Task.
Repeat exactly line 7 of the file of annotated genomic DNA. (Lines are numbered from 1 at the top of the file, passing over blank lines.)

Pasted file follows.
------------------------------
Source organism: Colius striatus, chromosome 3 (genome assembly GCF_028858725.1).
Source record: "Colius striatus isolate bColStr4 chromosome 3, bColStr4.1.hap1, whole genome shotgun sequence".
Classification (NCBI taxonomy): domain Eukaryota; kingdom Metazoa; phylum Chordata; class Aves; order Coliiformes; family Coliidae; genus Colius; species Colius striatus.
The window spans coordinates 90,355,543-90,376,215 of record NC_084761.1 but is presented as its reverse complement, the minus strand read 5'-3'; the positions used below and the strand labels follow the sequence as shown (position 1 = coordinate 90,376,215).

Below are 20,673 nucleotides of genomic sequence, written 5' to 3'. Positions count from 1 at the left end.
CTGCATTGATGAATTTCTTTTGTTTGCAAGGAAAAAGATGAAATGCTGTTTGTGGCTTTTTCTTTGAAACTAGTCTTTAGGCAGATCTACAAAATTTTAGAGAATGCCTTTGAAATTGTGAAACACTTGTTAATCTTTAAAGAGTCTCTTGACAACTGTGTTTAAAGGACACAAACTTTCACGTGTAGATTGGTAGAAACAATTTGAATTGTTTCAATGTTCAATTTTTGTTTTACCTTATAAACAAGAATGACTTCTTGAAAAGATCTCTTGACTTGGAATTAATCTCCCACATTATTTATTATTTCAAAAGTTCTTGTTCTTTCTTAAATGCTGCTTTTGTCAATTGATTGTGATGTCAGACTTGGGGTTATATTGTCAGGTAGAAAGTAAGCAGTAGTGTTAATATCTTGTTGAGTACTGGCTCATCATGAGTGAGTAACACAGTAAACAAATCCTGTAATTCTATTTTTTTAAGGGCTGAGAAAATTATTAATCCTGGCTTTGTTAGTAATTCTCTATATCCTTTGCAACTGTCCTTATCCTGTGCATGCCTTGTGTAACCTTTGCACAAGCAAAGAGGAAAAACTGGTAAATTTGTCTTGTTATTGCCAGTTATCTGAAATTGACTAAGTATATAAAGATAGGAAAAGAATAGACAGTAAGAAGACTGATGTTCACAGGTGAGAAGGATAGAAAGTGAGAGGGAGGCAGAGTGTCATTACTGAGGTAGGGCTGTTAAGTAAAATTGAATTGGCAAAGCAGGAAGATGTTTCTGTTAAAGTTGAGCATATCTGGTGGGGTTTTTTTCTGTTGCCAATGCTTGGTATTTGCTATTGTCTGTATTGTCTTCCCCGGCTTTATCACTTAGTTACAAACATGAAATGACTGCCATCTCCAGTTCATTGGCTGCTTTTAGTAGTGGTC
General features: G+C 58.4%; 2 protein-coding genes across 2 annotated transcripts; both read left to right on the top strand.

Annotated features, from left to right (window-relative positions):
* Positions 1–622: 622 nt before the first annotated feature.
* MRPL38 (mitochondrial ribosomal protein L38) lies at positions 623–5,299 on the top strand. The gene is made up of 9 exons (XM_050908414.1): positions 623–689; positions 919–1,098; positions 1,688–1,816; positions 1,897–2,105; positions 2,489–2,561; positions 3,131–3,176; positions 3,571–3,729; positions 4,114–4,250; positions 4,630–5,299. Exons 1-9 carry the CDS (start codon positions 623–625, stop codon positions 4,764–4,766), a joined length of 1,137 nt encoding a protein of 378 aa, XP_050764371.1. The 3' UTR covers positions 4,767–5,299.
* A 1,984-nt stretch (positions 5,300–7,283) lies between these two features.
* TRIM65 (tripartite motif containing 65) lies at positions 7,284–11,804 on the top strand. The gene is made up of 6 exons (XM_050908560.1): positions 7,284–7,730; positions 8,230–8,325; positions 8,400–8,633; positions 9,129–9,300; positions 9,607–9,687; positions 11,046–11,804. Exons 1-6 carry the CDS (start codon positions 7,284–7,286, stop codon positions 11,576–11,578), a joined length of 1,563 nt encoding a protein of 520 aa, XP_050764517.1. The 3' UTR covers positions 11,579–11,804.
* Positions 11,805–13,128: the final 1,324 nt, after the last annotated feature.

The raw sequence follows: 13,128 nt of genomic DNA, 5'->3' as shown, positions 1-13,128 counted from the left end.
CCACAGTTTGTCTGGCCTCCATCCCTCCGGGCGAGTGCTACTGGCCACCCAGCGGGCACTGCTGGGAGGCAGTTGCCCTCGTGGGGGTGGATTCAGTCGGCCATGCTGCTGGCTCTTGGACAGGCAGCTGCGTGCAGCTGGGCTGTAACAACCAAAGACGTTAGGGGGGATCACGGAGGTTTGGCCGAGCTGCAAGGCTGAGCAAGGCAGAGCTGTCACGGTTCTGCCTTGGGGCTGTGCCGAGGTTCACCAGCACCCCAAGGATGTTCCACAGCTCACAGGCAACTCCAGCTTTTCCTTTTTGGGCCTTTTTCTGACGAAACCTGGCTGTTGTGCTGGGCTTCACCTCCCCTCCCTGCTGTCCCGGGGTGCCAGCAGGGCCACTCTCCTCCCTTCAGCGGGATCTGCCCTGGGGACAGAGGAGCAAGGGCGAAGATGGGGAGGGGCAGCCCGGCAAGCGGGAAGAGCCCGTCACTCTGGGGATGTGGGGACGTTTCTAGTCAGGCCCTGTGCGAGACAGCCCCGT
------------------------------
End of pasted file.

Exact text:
General features: G+C 58.4%; 2 protein-coding genes across 2 annotated transcripts; both read left to right on the top strand.